The other thing which strikes me about what’s on in the Tate’s Turbine Hall is that the way the various artists commission to fill it have dealt with the challenge of the space. Louise Bourgeois’s piders and mirrors, though huge, were dwarfed. Juan Munez’s greyed-out illusory working space used less than half of the hall, and split that up. Anish Kapoor made something huge and red. Eliasson turned the problem around by filling the space with nothing but mist and mirroring the ceiling to double the space. Smart.

For any of you who missed the Freaky Trigger Christmas Party

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For any of you who missed the Freaky Trigger Christmas Party yesterday, not only did you miss a cracking good time but you missed my Nuclear War Set which (from memory) ran as follows. Note real actual Doomsday at end.

ELECTRIC SIX – “Nuclear War (On The Dancefloor)”
ULTRAVOX – “Dancing With Tears In My Eyes”
SONS OF THE PIONEERS – “Old Man Atom”
NENA – “99 Red Balloons”
GLEN BARBER – “Atom Bomb”
BLONDIE – “Atomic”
KRAFTWERK – “Radioactivity” (The Mix version)
HAZEL O’CONNOR – “Eighth Day”
FRANKIE GOES TO HOLLYWOOD – “Two Tribes”
MARK OWEN – “Four Minute Warning”
STING – “Russians”

I am a big fan of popular maths books

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I am a big fan of popular maths books, but often find myself lacking the basic knowledge to help me understand infinity. So, I turn to children’s books! Currently I have The Number Devil on rotation. But what does Amazon recommend to me? Sir Cumference and the Dragon of Pi – MUST WE THROW THIS FILTH AT OUR CHILDREN???

Double retro

Do You SeePost a comment • 335 views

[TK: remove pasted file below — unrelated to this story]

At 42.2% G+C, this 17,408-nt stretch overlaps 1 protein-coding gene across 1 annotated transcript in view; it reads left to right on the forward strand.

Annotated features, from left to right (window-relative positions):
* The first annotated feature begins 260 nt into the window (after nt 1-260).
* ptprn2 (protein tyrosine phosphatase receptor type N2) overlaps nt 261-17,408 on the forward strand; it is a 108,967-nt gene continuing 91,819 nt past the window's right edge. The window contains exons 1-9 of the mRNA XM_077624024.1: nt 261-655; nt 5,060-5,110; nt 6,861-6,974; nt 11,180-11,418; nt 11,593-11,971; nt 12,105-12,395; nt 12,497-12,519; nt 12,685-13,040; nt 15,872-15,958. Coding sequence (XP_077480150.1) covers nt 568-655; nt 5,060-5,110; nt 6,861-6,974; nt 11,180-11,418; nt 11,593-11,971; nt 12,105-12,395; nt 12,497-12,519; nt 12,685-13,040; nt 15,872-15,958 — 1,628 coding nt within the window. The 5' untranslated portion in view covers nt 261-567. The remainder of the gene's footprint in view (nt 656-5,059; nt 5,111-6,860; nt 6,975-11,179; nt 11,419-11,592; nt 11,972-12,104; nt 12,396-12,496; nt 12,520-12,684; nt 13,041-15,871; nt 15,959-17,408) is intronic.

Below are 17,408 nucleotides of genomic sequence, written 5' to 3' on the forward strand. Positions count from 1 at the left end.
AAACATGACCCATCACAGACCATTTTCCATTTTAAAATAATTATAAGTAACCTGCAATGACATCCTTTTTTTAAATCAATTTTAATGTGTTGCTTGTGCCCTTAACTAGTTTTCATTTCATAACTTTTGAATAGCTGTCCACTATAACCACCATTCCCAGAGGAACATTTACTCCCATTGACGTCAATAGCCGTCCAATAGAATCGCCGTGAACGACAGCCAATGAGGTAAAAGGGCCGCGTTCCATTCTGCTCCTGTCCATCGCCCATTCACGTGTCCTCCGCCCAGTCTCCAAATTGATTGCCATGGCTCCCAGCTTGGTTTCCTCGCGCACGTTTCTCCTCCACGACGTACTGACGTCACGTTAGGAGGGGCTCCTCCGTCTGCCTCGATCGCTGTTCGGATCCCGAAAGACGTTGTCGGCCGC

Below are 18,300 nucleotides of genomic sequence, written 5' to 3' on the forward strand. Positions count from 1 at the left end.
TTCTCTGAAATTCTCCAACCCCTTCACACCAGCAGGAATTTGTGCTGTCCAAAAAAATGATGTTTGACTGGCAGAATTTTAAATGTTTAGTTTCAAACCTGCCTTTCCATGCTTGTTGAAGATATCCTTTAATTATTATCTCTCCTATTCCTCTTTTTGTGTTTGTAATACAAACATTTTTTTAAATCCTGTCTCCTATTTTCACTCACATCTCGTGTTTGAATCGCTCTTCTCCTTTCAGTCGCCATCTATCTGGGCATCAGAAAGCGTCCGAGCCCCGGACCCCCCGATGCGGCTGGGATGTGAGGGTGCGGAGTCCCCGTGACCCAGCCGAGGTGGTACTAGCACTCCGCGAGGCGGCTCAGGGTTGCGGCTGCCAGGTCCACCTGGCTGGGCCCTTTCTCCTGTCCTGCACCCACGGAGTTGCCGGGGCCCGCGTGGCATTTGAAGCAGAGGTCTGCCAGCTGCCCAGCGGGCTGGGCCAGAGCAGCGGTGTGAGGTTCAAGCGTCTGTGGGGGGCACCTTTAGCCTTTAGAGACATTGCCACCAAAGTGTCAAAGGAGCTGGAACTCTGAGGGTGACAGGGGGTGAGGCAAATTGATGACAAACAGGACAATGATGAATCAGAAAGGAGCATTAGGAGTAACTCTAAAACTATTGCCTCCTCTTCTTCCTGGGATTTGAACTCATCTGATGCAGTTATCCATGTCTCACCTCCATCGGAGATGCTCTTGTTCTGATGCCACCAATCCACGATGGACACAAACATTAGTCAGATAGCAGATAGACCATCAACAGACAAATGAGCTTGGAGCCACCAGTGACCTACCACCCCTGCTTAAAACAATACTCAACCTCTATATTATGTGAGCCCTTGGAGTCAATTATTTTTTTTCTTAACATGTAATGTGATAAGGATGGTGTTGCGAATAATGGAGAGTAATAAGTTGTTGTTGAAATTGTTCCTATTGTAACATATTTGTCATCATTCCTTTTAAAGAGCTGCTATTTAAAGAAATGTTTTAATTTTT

Double retro as I blog a link to an essay about The Changes (the 1975 kids telly drama) on Robin Carmody’s Elidor that was put up over a year ago. Sorry to Robin for not checking his site often enough ”I remember he e-mailed me a while back when I expressed an interest in getting hold of a copy of this show on tape. I really must follow that up some time.

THE ADVENT CALENDAR OF ALCOHOL – 9th December (8%-9%): Duvel

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THE ADVENT CALENDAR OF ALCOHOL – 9th December (8%-9%): Duvel

It was February, it was cold, it was a Publog unDiplomatic five-headed fact-finding mission to Brussels. It was that key landmark birthday for the vinyl obsessive: I was turning 33 and a third.

The obvious thing to do was to spend the day procuring the products of the glorious Belgian brewing industry and then enjoying the consumption thereof. We decided we needed a high concept to shape our day’s activities. It was decided: our delegation would sample thirty three beers between us. We would, at the end of this effort, take a straw poll and I, chief celebrant, would drink a second and a third of that brew.